The mortgage interest rate is often the one thing most people focus on when obtaining a mortgage. Because this number has such a great impact on the amount of your payment, it is no wonder everyone wants to get the lowest rate possible. Here are 10 ways to help you get the lowest rate available to you.
- Fix your credit score — If you do not have perfect credit, get to work on it. See what you can do to make the score higher. Look at things like how much credit you have outstanding compared to your credit limits; how many late payments you have in the last 12 months; and how many collections and/or judgments you have. If you have anything negative reporting on your credit report, see what you can do to fix it. For example, start consistently paying your bills on time or pay down the outstanding debt you have, including collections.
- Make a higher down payment — The down payment is your investment in the home. The more money the lender has to lend to you, the higher their risk becomes. If you want to lower your risk, you need to put more of your own money down. The lower your LTV, or loan-to-value ratio, is the lower the lender’s risk. The most common down payment is 20 percent, but not everyone can afford that high of a down payment. Even if you cannot get to that amount, you should try to use as much of your own money as possible towards the home in order to lower your interest rate.
- Stabilize your employment — The longer you hold the same job, the less risk you pose to a lender. If you continually change jobs, you do not come across as a good risk to a lender. Banks want to see that you are stable in your job so that your income does not change. They base your eligibility for the loan on the income you make right now. If that income will not continue for the long-term, the lender has no way to determine if you will continue to be able to afford the loan. Most lenders want to see a stable employment history for the last 2 years. If you know you will apply for a mortgage in the next few years, try to stay at the same job for the duration of that time.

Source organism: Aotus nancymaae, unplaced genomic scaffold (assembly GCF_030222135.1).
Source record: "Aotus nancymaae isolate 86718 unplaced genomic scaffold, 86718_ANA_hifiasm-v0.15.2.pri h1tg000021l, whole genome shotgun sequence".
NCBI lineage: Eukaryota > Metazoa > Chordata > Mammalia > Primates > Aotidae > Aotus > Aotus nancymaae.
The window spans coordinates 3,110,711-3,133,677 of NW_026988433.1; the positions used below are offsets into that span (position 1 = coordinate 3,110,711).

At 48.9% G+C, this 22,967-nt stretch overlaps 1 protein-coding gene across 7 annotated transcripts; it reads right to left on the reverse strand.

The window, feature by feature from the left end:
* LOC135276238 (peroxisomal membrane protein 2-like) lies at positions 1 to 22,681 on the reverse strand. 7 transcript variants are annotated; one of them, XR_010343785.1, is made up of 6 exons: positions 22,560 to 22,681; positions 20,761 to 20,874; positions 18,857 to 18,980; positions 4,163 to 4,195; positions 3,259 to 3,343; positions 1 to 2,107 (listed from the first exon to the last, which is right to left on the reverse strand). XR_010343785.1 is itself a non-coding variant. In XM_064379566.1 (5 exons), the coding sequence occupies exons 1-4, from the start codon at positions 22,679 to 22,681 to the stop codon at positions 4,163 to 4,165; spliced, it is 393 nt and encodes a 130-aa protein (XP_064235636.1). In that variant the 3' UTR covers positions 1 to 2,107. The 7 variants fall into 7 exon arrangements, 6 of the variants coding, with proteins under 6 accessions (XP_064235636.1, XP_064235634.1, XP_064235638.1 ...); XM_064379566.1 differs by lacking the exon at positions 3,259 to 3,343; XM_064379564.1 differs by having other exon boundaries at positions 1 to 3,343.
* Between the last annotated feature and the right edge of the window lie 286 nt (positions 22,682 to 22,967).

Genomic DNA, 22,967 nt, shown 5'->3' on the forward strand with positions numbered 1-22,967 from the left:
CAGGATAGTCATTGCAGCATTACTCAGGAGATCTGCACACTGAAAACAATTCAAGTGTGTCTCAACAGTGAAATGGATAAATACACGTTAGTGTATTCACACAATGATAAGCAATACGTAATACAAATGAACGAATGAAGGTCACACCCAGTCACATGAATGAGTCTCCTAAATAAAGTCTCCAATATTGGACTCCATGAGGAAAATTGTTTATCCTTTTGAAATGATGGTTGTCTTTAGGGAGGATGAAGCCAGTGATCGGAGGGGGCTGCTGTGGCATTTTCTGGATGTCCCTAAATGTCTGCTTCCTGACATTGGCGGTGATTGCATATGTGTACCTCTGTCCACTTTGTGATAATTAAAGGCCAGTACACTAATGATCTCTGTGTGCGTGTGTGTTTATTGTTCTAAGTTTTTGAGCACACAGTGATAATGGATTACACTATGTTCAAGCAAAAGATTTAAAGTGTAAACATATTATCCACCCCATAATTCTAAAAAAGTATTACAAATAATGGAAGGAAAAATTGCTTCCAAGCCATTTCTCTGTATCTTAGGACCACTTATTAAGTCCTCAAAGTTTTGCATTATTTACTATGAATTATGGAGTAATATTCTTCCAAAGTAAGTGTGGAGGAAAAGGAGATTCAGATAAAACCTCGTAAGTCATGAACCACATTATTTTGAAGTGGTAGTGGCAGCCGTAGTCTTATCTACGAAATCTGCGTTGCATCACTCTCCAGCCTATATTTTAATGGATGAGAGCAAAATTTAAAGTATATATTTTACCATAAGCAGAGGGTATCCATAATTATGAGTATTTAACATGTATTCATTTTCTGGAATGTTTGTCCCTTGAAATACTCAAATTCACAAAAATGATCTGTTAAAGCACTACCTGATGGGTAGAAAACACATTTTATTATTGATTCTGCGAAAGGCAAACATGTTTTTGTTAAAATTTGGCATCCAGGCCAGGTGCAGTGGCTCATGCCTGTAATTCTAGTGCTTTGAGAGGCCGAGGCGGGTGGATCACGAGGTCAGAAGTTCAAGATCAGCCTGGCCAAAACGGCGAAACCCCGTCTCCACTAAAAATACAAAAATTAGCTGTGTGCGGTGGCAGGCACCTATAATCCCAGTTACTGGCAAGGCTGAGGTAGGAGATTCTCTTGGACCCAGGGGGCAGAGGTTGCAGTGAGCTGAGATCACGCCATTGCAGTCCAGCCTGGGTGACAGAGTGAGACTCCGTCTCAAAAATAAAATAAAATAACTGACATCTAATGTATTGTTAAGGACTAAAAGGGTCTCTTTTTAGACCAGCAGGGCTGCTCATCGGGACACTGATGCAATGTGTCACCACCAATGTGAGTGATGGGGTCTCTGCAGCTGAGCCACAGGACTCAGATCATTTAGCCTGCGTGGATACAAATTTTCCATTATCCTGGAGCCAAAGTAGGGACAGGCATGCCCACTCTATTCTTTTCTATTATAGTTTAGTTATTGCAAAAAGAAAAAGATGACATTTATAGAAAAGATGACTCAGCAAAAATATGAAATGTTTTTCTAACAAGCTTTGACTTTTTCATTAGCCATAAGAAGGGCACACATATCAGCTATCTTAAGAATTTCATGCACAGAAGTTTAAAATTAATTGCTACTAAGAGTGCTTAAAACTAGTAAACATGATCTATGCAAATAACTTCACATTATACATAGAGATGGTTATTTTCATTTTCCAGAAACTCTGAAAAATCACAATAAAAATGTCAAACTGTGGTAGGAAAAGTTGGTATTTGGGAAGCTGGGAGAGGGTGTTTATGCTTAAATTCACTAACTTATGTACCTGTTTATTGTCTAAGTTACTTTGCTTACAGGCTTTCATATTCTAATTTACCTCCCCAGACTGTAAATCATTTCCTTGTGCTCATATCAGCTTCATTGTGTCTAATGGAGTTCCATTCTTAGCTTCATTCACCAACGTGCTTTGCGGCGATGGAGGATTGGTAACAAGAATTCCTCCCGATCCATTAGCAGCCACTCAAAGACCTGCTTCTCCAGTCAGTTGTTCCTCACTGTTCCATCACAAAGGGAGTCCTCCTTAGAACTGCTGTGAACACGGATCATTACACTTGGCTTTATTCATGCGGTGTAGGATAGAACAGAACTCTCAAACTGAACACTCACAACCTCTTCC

- Keep your debt-to-income ratio down — The lower your debt-to-income ratio is, the less risky you are to the lender. Your DTI shows the lender how much of your monthly income goes towards your bills and how much you have left over for daily expenses and savings. The higher your DTI, the more money you have to commit to your bills every month. Most lenders will not allow a total debt ratio higher than 43 percent on any loan. This does not mean you should allow your debt ratio to get that high; the lower your DTI, the lower the mortgage interest rate the lender can provide you.
- Have plenty of assets — Aside from your down payment, the lender likes to see cash in your account for reserves. This is money you could use should your income become compromised. This money could be in a checking, savings, money market, or CD. Any account the lender can determine is liquid counts, which means you can turn the asset into cash immediately. The lender counts the reserves by the number of months of mortgage payments it would cover. If you have six months’ worth of reserves, for example, the lender might consider this a compensating factor and lower your quoted interest rate slightly.